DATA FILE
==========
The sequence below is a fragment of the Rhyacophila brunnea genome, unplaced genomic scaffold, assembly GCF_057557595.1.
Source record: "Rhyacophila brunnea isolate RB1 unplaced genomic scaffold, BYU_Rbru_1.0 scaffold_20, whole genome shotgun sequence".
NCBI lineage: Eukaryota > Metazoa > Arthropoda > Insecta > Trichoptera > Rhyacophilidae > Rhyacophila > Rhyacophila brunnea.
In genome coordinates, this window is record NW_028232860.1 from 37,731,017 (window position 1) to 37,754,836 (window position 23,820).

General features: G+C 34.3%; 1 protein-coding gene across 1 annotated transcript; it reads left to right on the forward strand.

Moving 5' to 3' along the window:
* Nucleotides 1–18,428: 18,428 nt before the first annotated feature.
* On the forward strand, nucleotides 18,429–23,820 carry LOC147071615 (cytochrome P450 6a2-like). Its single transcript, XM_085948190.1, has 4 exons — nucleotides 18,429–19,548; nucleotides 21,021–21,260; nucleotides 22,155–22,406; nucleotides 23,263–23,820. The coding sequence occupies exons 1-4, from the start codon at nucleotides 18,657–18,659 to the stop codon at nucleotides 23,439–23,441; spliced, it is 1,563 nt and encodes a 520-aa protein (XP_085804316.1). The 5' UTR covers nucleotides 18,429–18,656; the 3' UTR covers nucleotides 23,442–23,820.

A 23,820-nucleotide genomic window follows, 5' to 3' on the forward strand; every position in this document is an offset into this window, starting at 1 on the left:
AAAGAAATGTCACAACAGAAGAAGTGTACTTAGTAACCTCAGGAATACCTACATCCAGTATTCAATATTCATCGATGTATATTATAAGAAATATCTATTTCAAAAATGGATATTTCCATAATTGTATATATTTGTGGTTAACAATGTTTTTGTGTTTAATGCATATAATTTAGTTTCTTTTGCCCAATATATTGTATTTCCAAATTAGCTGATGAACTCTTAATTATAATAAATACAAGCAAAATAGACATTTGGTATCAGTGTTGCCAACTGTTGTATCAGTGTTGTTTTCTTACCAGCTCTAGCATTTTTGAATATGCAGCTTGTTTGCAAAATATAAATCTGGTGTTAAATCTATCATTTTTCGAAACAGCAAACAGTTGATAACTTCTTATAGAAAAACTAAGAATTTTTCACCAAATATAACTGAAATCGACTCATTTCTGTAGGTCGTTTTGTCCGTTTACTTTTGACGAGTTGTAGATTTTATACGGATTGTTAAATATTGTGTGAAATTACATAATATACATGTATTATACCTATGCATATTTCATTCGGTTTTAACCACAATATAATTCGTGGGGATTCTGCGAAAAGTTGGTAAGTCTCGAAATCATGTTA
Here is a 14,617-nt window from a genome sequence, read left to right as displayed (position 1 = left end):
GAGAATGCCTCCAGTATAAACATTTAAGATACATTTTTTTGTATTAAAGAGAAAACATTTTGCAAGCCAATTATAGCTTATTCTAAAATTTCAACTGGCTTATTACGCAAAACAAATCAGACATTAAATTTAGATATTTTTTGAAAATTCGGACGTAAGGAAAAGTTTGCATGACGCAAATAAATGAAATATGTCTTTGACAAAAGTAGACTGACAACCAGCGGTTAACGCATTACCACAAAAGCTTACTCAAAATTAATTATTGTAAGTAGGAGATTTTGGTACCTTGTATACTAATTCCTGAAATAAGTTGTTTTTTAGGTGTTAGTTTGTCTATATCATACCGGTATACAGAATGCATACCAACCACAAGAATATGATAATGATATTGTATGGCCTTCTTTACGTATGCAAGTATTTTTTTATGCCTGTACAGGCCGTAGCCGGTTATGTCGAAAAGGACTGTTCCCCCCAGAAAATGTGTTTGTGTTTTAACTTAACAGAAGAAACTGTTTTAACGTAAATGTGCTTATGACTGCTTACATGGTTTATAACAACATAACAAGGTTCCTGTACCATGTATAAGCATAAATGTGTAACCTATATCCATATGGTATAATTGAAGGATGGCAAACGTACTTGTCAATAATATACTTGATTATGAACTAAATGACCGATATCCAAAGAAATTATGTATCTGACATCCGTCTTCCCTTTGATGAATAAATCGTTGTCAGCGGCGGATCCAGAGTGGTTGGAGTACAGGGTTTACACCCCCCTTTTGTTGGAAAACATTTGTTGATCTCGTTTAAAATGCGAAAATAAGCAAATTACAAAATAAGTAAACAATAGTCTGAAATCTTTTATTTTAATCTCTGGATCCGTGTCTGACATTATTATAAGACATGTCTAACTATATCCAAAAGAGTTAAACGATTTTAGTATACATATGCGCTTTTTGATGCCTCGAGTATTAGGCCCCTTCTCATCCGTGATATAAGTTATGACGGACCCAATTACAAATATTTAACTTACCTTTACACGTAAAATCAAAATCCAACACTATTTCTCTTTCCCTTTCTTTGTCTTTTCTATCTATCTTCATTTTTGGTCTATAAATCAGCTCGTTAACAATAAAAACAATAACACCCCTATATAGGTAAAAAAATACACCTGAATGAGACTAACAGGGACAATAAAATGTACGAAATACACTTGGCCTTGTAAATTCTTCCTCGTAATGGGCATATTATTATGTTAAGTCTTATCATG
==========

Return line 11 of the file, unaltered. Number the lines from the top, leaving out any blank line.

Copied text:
Here is a 14,617-nt window from a genome sequence, read left to right as displayed (position 1 = left end):